Alison Frankel

In “Lost Boys” suit over 2014 movie, judge OKs novel copyright theory

March 31, 2016

(Reuters) – Is an interview a creative collaboration between questioners and their subjects? And, if so, do interview subjects have copyrights? They might, according to a provocative ruling last week by U.S. District Judge Leigh May of Atlanta.

In mesh litigation, how a casual corporate decision ruined one woman’s life

March 30, 2016

(Reuters) – In 2005, as Johnson & Johnson was preparing to roll out Prolift, a new medical device designed to treat a urogynecological condition that affects millions of women, a French physician sent an urgent email to the J&J product director in the United States. Clinical evidence in Europe, the doctor’s email said, showed that Prolift mesh occasionally eroded through the walls of the vagina in women implanted with the device. Prolift also had a tendency to retract, according to the French physician, who said both of those complications could interfere with a patient’s ability to have sex. The doctor proposed adding cautionary language to the information J&J planned to provide to doctors in the U.S., warning them about potential complications of implanting Prolift in sexually active women, especially those who’d had hysterectomies.

Benchmark rate-rigging divides N.Y. trial courts in big-money antitrust cases

March 29, 2016

It’s a good thing the 2nd U.S. Circuit Court of Appeals has already heard arguments about whether collusion among banks attempting to manipulate key benchmark rates constitutes an antitrust injury – because the lower courts in Manhattan, where these big rate-rigging cases are being litigated, can’t seem to agree on that issue.

Philip Morris to SCOTUS: Don’t revisit corporate money in judicial elections

March 28, 2016

(Reuters) – It now costs, on average, at least $1 million to run a successful campaign for a seat on the state-court bench in Illinois, Wisconsin, North Carolina, Michigan and Ohio, according to an October 2015 report: “Bankrolling the Bench,” by Justice at Stake, the Brennan Center and the National Institute on Money in State Politics. In the two most expensive states for judicial campaigns, Michigan and Illinois, prospective judges spent more than $3 million, on average, in the most recent elections.

Unresolved in Tyson, uninjured plaintiffs issue back to SCOTUS on Friday

March 24, 2016

(Reuters) – With class action lawyers on both sides wondering exactly how the death of Justice Antonin Scalia will affect the U.S. Supreme Court’s appetite for class action issues, the justices will consider three notable class action certiorari petitions at their conference Friday.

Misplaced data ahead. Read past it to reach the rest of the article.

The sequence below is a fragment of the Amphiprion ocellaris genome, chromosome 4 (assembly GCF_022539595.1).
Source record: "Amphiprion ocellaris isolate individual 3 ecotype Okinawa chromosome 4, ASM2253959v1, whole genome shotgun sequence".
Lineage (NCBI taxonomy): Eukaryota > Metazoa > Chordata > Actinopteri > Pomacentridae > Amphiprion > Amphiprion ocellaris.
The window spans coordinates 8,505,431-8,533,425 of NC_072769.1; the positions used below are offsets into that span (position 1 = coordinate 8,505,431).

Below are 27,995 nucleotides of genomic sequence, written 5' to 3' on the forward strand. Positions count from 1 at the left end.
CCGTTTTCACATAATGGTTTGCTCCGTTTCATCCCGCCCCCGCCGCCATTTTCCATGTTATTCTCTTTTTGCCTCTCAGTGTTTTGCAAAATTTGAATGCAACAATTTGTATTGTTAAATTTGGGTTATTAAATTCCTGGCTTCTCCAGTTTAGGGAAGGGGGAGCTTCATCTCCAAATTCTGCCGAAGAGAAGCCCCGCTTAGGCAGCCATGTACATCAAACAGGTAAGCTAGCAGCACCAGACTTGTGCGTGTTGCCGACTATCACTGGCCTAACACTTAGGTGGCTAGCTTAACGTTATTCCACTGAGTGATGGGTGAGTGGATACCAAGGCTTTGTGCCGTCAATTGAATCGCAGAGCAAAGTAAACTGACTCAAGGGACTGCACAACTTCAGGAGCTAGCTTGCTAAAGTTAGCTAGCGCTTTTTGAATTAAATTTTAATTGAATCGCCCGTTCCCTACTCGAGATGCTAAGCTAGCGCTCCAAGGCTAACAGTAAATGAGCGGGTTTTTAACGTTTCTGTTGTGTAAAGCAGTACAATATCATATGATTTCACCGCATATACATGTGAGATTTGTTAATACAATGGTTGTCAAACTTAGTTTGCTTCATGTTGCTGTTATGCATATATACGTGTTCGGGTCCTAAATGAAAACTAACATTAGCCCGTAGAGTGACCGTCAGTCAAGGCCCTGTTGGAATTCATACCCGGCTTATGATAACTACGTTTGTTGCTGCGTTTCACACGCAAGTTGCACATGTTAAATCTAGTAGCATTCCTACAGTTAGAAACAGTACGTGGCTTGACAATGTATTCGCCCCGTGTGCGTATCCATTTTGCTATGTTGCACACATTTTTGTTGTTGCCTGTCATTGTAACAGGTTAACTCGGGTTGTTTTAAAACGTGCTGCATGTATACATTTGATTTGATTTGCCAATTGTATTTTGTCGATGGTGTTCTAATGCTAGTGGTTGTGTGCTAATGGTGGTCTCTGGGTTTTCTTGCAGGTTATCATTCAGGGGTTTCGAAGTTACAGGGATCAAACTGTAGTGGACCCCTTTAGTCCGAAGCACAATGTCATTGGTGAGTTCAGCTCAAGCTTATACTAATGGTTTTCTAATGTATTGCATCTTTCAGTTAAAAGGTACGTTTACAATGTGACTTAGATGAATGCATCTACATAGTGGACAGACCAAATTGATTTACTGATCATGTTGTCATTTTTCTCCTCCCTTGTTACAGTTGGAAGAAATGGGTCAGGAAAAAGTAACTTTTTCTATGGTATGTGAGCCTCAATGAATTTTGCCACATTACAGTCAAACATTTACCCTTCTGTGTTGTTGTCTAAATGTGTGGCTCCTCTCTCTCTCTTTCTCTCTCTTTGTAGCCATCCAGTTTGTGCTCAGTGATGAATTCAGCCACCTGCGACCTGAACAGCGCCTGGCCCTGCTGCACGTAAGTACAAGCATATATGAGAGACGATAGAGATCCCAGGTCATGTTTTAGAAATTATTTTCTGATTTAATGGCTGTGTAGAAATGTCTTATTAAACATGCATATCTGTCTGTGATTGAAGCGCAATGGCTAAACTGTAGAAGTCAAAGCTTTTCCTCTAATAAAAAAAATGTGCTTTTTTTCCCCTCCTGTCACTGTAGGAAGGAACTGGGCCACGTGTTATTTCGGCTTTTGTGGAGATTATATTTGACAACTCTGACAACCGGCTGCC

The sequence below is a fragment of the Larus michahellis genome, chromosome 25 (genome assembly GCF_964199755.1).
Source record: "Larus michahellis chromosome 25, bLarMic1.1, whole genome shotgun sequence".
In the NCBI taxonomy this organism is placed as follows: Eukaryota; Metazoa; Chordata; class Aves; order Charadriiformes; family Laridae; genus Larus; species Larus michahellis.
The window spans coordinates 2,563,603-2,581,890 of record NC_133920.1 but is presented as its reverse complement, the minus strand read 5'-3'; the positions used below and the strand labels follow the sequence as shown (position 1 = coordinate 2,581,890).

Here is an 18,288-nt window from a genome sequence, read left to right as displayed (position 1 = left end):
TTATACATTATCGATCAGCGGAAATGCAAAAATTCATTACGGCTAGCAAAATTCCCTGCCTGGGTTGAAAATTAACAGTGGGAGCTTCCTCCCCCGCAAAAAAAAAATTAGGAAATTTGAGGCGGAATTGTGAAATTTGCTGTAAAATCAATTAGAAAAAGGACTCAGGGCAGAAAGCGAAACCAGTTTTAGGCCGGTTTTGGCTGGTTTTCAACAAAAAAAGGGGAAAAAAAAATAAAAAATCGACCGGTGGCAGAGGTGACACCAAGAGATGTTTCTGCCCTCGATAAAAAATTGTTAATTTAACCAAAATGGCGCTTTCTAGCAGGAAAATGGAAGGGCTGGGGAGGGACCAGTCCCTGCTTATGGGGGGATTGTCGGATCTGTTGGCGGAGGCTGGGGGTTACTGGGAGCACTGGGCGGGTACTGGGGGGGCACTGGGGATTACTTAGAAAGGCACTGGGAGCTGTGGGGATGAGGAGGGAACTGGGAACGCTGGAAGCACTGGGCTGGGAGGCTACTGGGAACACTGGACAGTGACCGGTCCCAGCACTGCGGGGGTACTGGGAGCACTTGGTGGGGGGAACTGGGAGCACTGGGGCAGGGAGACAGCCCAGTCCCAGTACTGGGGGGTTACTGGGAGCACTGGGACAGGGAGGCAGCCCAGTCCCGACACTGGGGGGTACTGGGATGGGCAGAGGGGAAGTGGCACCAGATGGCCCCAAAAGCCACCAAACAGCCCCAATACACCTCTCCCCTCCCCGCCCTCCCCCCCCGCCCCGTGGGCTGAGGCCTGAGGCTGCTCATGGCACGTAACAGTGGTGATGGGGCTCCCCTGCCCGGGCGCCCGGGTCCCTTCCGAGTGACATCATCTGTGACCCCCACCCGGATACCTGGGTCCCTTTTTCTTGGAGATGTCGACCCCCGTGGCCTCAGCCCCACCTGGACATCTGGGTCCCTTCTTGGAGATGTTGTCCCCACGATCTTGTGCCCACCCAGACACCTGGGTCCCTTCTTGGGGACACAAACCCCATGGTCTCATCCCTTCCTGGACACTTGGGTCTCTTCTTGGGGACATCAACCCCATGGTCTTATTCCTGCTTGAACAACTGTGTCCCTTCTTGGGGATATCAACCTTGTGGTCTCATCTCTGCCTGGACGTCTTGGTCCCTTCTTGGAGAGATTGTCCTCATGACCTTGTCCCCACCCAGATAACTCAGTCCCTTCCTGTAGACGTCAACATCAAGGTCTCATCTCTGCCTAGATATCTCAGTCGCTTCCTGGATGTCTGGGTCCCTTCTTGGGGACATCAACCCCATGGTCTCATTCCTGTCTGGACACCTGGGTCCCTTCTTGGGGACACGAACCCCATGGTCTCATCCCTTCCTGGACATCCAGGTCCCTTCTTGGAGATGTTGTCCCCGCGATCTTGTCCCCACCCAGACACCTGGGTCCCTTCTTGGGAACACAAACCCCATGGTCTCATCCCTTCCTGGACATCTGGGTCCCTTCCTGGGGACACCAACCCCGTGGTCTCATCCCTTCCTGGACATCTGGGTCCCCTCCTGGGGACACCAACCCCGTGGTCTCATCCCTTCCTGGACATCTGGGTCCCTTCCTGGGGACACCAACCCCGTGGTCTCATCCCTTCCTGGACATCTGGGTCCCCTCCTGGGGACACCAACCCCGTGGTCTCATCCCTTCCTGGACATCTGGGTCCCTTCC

Holdout investors urge DOJ not to back Argentina in bond appeal

March 23, 2016

(Reuters) – Lawyers for three bondholder groups that have not reached settlements with Argentina sent letters this week to the U.S. Justice Department, arguing that the U.S. government should not reenter long-running litigation over defaulted Argentine sovereign debt.

In Tyson, SCOTUS OKs statistical samples, leaves open uninjured plaintiffs issue

March 22, 2016

(Reuters) – U.S. Supreme Court Justice Anthony Kennedy used some quite definitive language Tuesday in his opinion for the six justices in the majority in Tyson v. Bouaphakeo, the wage-and-hour case that asked the court to resolve two big questions about class action litigation.

Gun dealers who sell to criminals can be liable to shooting victims: new ruling

March 21, 2016

(Reuters) – An Indiana state law immunizing gun manufacturers and dealers from lawsuits by victims of illegal shootings does not offer blanket protection for defendants that put weapons in the hands of criminals, according to a March 17 opinion by an intermediate state appeals court.

American Apparel founder Dov Charney sues former lawyers

March 18, 2016

(Reuters) – When all else fails in litigation – as it pretty much has for Dov Charney, the ousted CEO of American Apparel – the last resort is to sue your own lawyers.

Caesars examiner: Paul Weiss was probably conflicted – but not liable

March 17, 2016

(Reuters) – Under ordinary circumstances, according to former Watergate investigator Richard Davis, it’s not a problem for a single law firm to represent private equity investors and their portfolio companies simultaneously. That makes sense: When the portfolio companies do well, their private equity owners make money. But there is an important exception. If a portfolio company becomes insolvent, its creditors – typically noteholders – take precedence over the private equity sponsors, who are equity holders. Law firms have to be very, very careful when insolvency looms, according to Davis, and they attempt to represent both the private equity interests and the interests of the subsidiary. If those interests diverge, the law firm is conflicted.